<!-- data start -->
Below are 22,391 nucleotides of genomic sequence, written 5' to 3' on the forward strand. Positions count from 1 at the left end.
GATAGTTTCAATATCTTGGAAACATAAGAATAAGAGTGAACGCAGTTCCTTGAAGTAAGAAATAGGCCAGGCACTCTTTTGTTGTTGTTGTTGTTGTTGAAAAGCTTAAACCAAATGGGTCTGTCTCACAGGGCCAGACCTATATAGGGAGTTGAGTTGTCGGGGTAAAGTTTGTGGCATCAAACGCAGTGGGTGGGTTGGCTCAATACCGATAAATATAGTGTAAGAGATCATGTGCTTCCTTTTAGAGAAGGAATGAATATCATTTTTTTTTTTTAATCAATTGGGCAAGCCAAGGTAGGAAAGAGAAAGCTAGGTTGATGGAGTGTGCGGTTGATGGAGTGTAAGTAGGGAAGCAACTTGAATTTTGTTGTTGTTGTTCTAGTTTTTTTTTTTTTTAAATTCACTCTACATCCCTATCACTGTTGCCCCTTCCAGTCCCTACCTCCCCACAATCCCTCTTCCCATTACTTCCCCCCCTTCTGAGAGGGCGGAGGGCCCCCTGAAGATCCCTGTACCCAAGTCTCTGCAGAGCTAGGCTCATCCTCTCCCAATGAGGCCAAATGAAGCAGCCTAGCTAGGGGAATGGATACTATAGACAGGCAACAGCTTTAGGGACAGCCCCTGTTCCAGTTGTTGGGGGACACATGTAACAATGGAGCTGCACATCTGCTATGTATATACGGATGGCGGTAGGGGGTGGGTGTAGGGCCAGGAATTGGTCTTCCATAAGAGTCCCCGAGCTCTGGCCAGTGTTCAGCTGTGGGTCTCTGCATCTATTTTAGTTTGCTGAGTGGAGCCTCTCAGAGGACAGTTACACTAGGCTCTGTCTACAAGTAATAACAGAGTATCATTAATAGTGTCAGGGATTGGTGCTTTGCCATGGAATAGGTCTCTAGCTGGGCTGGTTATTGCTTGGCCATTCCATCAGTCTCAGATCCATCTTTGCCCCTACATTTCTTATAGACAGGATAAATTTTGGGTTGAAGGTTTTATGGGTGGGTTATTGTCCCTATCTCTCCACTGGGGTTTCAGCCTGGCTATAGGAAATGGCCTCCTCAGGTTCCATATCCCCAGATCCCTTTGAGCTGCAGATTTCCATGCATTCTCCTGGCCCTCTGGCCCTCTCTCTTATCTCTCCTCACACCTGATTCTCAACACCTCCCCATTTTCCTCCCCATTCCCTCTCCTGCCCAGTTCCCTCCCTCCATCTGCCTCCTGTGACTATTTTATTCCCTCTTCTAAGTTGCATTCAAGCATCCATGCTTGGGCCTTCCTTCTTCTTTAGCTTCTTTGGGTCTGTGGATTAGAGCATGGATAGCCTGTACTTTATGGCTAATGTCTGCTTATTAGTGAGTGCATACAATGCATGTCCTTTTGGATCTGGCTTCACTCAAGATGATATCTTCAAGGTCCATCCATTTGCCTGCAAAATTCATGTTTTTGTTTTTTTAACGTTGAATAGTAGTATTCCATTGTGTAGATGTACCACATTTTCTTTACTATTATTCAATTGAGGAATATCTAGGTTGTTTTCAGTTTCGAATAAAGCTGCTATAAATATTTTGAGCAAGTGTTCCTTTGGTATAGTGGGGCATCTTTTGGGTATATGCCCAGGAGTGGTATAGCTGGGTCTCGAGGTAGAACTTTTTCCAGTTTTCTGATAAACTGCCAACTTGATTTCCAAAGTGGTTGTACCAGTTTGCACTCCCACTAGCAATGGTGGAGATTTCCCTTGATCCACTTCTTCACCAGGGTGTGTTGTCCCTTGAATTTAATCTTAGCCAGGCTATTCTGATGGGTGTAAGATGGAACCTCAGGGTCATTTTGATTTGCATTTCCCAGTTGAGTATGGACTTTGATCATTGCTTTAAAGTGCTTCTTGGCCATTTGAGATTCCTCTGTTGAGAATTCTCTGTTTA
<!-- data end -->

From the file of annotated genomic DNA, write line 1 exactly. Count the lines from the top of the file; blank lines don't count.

Below are 22,391 nucleotides of genomic sequence, written 5' to 3' on the forward strand. Positions count from 1 at the left end.